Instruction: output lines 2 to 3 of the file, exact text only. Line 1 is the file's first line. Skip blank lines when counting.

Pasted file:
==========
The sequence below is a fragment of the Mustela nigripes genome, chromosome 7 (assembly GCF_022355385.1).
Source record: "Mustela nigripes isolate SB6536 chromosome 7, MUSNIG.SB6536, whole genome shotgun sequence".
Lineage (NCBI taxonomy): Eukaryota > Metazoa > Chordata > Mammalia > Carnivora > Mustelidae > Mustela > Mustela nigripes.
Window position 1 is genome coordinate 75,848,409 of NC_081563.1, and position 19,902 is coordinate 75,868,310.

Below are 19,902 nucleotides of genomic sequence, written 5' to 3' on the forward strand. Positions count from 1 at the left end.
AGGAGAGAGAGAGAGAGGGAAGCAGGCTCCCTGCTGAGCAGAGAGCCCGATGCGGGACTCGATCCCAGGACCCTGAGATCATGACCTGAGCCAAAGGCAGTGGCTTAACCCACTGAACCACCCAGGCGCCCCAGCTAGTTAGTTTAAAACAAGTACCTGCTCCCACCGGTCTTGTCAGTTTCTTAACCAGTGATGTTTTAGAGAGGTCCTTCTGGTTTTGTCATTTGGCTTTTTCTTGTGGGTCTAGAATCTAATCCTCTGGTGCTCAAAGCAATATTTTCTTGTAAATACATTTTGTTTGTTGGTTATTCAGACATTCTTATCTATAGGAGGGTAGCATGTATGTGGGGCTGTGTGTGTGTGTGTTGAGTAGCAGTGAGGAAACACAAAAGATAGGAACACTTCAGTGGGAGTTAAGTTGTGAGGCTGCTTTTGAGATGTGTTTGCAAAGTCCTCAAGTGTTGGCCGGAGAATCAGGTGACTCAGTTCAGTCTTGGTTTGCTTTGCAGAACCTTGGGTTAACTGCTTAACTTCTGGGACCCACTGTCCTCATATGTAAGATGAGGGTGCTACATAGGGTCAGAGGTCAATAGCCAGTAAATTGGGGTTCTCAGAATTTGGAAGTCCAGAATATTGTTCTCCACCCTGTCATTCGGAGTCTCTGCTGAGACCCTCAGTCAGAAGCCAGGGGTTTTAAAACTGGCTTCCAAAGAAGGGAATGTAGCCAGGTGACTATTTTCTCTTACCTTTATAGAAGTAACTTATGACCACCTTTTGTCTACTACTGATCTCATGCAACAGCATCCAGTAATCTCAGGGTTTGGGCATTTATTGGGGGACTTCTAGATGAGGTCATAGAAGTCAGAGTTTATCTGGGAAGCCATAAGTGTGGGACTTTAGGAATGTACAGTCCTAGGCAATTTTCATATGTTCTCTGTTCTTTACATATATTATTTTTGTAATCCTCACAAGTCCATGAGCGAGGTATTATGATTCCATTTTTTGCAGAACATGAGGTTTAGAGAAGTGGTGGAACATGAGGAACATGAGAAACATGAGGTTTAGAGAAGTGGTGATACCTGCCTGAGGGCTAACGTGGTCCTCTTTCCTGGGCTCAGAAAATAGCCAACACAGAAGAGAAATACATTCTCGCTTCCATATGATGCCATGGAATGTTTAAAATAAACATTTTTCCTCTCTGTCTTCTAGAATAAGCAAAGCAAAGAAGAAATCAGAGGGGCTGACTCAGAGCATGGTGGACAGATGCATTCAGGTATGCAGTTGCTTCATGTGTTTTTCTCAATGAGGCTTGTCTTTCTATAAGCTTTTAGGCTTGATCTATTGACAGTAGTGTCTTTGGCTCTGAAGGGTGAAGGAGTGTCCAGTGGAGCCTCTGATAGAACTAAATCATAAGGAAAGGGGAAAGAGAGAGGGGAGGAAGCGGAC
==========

Source record: "Mustela nigripes isolate SB6536 chromosome 7, MUSNIG.SB6536, whole genome shotgun sequence".
Lineage (NCBI taxonomy): Eukaryota > Metazoa > Chordata > Mammalia > Carnivora > Mustelidae > Mustela > Mustela nigripes.